A new Megafon poll has revealed that 50 percent of Danes would offer help to their terminally-ill family members and other relatives if they wished to die.
On the other hand, 23 percent said they were against euthanasia and 14 percent were not sure how they would react.
The debate on assisted suicide in Denmark reopened again this Monday when a court in Helsingør gave a 78-year-old man a 50-day suspended sentence for killing his ailing wife with sleeping pills.
Euthanasia is not legal in Denmark and is punishable by up to three years in prison.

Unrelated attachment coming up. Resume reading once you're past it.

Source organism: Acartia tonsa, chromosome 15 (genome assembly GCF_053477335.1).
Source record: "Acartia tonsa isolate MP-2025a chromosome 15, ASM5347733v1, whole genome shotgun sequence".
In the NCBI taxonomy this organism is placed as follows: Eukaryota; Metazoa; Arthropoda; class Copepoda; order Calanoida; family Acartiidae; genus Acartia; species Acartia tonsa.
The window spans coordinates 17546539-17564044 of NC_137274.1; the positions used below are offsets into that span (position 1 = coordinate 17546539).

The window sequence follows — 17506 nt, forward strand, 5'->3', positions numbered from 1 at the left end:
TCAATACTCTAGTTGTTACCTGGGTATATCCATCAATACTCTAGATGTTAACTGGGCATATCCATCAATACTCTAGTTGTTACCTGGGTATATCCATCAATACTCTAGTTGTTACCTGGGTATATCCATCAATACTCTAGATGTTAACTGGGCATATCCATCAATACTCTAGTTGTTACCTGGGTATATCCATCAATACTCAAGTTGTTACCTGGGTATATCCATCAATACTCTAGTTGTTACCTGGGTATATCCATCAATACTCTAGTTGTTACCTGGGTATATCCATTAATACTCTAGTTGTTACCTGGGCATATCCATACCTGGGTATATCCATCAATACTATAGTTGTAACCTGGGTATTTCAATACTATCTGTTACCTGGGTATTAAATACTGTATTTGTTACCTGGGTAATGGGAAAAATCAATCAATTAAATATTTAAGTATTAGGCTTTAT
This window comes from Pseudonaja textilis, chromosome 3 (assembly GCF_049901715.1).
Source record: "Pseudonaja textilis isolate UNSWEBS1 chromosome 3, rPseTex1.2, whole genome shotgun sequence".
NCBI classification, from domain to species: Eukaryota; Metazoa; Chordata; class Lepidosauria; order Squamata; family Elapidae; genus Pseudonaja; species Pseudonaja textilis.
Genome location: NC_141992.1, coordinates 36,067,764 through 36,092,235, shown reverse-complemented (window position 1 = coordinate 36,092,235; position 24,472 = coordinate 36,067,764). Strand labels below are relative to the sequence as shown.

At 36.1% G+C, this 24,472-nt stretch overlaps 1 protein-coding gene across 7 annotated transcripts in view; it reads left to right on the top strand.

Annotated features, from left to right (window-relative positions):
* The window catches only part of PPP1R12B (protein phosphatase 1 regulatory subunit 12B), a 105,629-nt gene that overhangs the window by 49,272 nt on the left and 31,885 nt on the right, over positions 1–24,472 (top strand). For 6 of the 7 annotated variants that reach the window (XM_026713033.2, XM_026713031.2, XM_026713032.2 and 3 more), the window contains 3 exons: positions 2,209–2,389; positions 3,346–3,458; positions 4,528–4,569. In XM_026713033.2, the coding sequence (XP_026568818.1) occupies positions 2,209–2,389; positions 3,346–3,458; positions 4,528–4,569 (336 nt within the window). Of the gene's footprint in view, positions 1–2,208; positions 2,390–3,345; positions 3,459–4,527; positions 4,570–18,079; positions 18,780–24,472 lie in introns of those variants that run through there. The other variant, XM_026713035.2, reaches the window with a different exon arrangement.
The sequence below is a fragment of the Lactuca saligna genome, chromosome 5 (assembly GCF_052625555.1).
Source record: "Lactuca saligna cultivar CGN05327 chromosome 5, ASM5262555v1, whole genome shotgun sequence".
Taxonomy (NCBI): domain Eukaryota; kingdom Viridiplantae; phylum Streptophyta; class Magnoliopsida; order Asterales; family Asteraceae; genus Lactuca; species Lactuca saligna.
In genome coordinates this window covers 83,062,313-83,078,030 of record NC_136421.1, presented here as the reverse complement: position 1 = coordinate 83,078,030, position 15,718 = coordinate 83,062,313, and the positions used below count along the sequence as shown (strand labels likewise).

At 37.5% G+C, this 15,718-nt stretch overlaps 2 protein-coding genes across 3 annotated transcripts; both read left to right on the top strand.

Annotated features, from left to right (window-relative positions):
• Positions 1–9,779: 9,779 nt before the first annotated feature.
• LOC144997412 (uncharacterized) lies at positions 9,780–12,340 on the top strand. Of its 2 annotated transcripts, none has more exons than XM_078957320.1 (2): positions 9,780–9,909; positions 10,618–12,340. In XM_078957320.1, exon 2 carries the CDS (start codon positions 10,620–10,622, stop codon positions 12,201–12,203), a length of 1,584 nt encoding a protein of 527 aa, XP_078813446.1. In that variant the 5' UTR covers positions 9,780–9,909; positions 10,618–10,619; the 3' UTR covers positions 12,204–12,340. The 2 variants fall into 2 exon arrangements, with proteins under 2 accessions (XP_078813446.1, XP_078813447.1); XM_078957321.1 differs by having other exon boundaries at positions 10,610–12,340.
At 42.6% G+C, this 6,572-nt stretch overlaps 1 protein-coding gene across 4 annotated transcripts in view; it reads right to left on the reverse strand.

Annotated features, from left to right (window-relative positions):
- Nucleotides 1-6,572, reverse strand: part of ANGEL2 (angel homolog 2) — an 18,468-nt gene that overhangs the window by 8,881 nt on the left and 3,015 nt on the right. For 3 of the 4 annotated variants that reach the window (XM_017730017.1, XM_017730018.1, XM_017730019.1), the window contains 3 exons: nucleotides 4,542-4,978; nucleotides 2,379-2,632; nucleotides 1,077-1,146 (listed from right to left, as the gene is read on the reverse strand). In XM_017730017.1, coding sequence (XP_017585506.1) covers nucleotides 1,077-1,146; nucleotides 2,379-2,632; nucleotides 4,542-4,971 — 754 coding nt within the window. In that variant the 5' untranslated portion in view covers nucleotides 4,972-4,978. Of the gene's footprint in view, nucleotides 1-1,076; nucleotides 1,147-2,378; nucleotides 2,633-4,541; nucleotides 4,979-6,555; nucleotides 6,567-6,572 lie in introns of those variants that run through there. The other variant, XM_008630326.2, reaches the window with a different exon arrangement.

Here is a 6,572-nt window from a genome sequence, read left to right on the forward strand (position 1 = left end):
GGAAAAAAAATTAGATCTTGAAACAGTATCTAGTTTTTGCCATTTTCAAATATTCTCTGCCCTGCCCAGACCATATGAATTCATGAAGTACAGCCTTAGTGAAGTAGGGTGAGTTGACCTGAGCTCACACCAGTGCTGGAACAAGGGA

Gorm Greisen, the chairman of the government’s ethical council (Det Etiske Råd), believes that despite the low penalty in the recent case, the court adhered to Danish law.
“When someone makes a conscious decision to help another person die, then they must accept the consequences, because it is illegal. And that is also what happened in this case,” Greisen told Jyllands-Posten.
“Because the judge was able to assess there were sufficient mitigating circumstances, the final verdict was relatively low.”
In 2013, Det Etiske Råd released a document on assisted suicide in Denmark and recommended that it should not be legalised – like it has been done in other European countries such as the Netherlands, Belgium and Switzerland.